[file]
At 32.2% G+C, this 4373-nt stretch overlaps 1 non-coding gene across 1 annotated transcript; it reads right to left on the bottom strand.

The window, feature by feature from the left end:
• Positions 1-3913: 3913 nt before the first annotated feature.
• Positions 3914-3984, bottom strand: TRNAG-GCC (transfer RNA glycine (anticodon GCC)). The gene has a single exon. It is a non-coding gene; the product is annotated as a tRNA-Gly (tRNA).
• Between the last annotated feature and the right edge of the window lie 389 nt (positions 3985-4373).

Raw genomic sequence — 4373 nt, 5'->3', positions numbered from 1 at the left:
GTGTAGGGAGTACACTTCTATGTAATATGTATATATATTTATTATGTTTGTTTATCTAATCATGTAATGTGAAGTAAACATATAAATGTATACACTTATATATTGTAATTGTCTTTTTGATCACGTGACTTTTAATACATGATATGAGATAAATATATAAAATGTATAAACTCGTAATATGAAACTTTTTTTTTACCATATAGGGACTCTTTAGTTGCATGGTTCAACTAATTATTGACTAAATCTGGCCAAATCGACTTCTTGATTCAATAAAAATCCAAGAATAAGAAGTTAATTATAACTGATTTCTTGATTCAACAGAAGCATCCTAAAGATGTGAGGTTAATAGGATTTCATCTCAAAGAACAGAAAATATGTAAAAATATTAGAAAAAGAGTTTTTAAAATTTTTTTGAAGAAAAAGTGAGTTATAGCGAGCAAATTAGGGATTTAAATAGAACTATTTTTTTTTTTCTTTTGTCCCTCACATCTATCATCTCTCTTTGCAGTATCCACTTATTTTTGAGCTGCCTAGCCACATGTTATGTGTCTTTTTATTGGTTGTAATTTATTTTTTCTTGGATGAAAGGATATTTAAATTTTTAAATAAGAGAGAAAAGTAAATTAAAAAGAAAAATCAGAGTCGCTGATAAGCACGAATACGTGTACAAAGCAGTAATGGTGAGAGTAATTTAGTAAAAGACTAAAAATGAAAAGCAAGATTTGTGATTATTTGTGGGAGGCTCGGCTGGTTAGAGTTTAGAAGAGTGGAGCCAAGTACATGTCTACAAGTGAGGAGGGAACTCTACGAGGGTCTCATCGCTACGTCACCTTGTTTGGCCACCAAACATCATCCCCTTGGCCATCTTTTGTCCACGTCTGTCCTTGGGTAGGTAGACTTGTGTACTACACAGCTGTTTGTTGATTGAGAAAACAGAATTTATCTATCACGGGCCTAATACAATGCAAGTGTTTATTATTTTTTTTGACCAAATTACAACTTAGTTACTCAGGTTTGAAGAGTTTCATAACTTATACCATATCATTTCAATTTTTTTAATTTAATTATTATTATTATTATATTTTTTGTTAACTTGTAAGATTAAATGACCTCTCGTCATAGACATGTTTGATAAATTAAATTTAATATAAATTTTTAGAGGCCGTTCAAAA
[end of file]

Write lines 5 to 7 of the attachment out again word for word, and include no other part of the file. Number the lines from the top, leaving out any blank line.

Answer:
• Between the last annotated feature and the right edge of the window lie 389 nt (positions 3985-4373).

Raw genomic sequence — 4373 nt, 5'->3', positions numbered from 1 at the left:
GTGTAGGGAGTACACTTCTATGTAATATGTATATATATTTATTATGTTTGTTTATCTAATCATGTAATGTGAAGTAAACATATAAATGTATACACTTATATATTGTAATTGTCTTTTTGATCACGTGACTTTTAATACATGATATGAGATAAATATATAAAATGTATAAACTCGTAATATGAAACTTTTTTTTTACCATATAGGGACTCTTTAGTTGCATGGTTCAACTAATTATTGACTAAATCTGGCCAAATCGACTTCTTGATTCAATAAAAATCCAAGAATAAGAAGTTAATTATAACTGATTTCTTGATTCAACAGAAGCATCCTAAAGATGTGAGGTTAATAGGATTTCATCTCAAAGAACAGAAAATATGTAAAAATATTAGAAAAAGAGTTTTTAAAATTTTTTTGAAGAAAAAGTGAGTTATAGCGAGCAAATTAGGGATTTAAATAGAACTATTTTTTTTTTTCTTTTGTCCCTCACATCTATCATCTCTCTTTGCAGTATCCACTTATTTTTGAGCTGCCTAGCCACATGTTATGTGTCTTTTTATTGGTTGTAATTTATTTTTTCTTGGATGAAAGGATATTTAAATTTTTAAATAAGAGAGAAAAGTAAATTAAAAAGAAAAATCAGAGTCGCTGATAAGCACGAATACGTGTACAAAGCAGTAATGGTGAGAGTAATTTAGTAAAAGACTAAAAATGAAAAGCAAGATTTGTGATTATTTGTGGGAGGCTCGGCTGGTTAGAGTTTAGAAGAGTGGAGCCAAGTACATGTCTACAAGTGAGGAGGGAACTCTACGAGGGTCTCATCGCTACGTCACCTTGTTTGGCCACCAAACATCATCCCCTTGGCCATCTTTTGTCCACGTCTGTCCTTGGGTAGGTAGACTTGTGTACTACACAGCTGTTTGTTGATTGAGAAAACAGAATTTATCTATCACGGGCCTAATACAATGCAAGTGTTTATTATTTTTTTTGACCAAATTACAACTTAGTTACTCAGGTTTGAAGAGTTTCATAACTTATACCATATCATTTCAATTTTTTTAATTTAATTATTATTATTATTATATTTTTTGTTAACTTGTAAGATTAAATGACCTCTCGTCATAGACATGTTTGATAAATTAAATTTAATATAAATTTTTAGAGGCCGTTCAAAA